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FSC remains the sole choice of Tetra Pak

ProForest found that High Conservation Values (HCVs) are not addressed by the PEFC Chain of Custody standard.

20th September 2011

Despite improvements in the PEFC system, it has not attained an assurance level that satisfies the standards set by Tetra Pak, global leader in beverage packaging. This is the main conclusion of an assessment conducted by ProForest on behalf of Tetra Pak.

Following the launch of the revised PEFC Chain of Custody standard in November 2010, Tetra Pak commissioned an evaluation of the conformance of PEFC certified timber to Tetra Pak’s Forestry Guidelines in five key sourcing aras. These guidelines set out criteria for the company’s responsible sourcing of carton for its worldwide production of beverage packaging. Tetra Pak buys around 2 million tons of paperboard every year for this purpose.

“In view of the changes to the PEFC system, we decided that there was a need to update and expand the original assessment that was made back in 2009”, says Lena Dahl, Manager of Forestry and Base Materials at Tetra Pak. “We recognise that global forest certification schemes are constantly evolving and we will accommodate any scheme in our sourcing policy if it conforms to our requirements”.

ProForest found that High Conservation Values (HCVs) are not addressed by the PEFC Chain of Custody standard. Furthermore, neither the local legislation nor the national PEFC forestry standards cover HCVs to a sufficient degree, except for Sweden where the legislation is deemed to adequately safeguard HCVs.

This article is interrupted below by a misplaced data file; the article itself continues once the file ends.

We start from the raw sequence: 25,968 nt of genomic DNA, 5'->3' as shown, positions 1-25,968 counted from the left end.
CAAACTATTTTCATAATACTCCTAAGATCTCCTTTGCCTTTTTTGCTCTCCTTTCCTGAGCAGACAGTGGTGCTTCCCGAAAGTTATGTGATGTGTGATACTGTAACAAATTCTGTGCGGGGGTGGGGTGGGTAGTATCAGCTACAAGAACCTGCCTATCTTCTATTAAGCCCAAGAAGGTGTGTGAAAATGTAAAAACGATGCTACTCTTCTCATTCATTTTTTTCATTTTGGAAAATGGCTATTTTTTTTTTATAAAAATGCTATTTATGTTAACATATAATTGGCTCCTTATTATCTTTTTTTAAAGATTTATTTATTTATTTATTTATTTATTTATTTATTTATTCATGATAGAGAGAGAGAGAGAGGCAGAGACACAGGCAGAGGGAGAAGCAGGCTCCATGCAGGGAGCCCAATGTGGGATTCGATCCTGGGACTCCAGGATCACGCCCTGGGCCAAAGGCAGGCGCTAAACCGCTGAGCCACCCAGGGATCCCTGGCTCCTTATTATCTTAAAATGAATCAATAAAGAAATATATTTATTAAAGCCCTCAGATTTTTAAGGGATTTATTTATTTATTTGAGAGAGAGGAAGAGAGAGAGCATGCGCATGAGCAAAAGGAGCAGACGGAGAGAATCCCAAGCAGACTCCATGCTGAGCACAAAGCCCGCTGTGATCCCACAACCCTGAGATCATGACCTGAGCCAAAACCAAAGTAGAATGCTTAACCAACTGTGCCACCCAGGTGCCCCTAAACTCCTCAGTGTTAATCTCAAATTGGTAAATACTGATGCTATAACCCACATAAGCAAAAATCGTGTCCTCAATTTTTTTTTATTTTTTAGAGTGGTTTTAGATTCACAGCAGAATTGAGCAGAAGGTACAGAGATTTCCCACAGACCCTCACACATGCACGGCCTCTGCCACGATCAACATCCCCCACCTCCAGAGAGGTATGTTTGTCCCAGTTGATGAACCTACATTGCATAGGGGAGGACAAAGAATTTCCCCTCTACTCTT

Gaps: High Convervation Values and traditional rights
Tetra Pak’s Forestry Guidelines excludes fibres deriving from unacceptable sources from the company’s supply chain. Similar to the FSC Controlled Wood risk categories, they exclude illegal harvesting, forest conversion, violation of traditional or customary rights, use of genentically modified trees and logging in protected areas or High Conservation Value areas.

The study looks into the assurance offered by the PEFC system in Tetra Pak’s key sourcing areas. The revised global PEFC Chain of Custody standard as well as national PEFC-endorsed Forest Management standards and the local legislation were all taken into consideration. The sourcing areas and local schemes covered by the assessment are: Australia (Australian Forestry Standard, AFS), the US (Sustainable Forestry Initiative, SFI), Finland (Finnish Forest Certification System, FFCS), and Sweden (PEFC Sweden).

The study found that the revised PEFC CoC standard has addressed several gaps in the legislation of these countries, including illegal logging, conversion and GMOs; however, there are important remaining gaps within the two last criteria.

ProForest found that High Conservation Values (HCVs) are not addressed by the PEFC Chain of Custody standard. Furthermore, neither the local legislation nor the national PEFC forestry standards cover HCVs to a sufficient degree, except for Sweden where the legislation is deemed to adequately safeguard HCVs.

Traditional and civil rights are seen to be only partially addressed by the new PEFC CoC standard, which requires non-certified wood in PEFC Mixed Sources products to come from areas where the management respects local legislation protecting such rights. However, the study found that local legislation does not always uphold these rights or may not be well enforced. While the legislation is deemed sufficiently strong in Australia, Canada and the US, local laws are found to be too weak to safeguard traditional rights in the Saami reindeer herding areas of Finland and Sweden.

Ms. Dahl says: “With the latest changes, the PEFC system has moved towards conformance to our Forestry Guidelines; however due to the shortcomings identified by the ProForest team, FSC remains our preferred scheme for the time being”.

RELATED ARTICLES
New PEFC Chain of Custody standard soon mandatory (18/8 2011)
Landmark progress: PEFC addresses social issues (16/12 2010)
Six PEFC core documents revised (16/12 2010)

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